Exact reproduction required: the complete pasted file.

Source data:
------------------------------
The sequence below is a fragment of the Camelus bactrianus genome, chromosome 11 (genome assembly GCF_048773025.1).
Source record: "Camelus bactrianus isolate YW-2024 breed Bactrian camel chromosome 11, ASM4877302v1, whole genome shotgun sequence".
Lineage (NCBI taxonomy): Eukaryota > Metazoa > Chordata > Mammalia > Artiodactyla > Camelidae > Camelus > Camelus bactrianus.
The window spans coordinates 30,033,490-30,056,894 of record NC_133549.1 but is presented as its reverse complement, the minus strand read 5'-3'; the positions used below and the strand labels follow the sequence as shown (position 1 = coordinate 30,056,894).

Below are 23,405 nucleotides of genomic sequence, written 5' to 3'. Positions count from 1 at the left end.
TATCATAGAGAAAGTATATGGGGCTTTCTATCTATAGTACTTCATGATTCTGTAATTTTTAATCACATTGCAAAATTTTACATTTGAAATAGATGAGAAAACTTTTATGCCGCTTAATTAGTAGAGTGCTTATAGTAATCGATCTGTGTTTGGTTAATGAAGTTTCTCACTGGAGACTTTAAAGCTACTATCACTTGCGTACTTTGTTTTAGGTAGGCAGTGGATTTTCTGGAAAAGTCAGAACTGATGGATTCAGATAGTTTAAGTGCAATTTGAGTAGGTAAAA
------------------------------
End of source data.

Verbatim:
The sequence below is a fragment of the Camelus bactrianus genome, chromosome 11 (genome assembly GCF_048773025.1).
Source record: "Camelus bactrianus isolate YW-2024 breed Bactrian camel chromosome 11, ASM4877302v1, whole genome shotgun sequence".
Lineage (NCBI taxonomy): Eukaryota > Metazoa > Chordata > Mammalia > Artiodactyla > Camelidae > Camelus > Camelus bactrianus.
The window spans coordinates 30,033,490-30,056,894 of record NC_133549.1 but is presented as its reverse complement, the minus strand read 5'-3'; the positions used below and the strand labels follow the sequence as shown (position 1 = coordinate 30,056,894).

Below are 23,405 nucleotides of genomic sequence, written 5' to 3'. Positions count from 1 at the left end.
TATCATAGAGAAAGTATATGGGGCTTTCTATCTATAGTACTTCATGATTCTGTAATTTTTAATCACATTGCAAAATTTTACATTTGAAATAGATGAGAAAACTTTTATGCCGCTTAATTAGTAGAGTGCTTATAGTAATCGATCTGTGTTTGGTTAATGAAGTTTCTCACTGGAGACTTTAAAGCTACTATCACTTGCGTACTTTGTTTTAGGTAGGCAGTGGATTTTCTGGAAAAGTCAGAACTGATGGATTCAGATAGTTTAAGTGCAATTTGAGTAGGTAAAA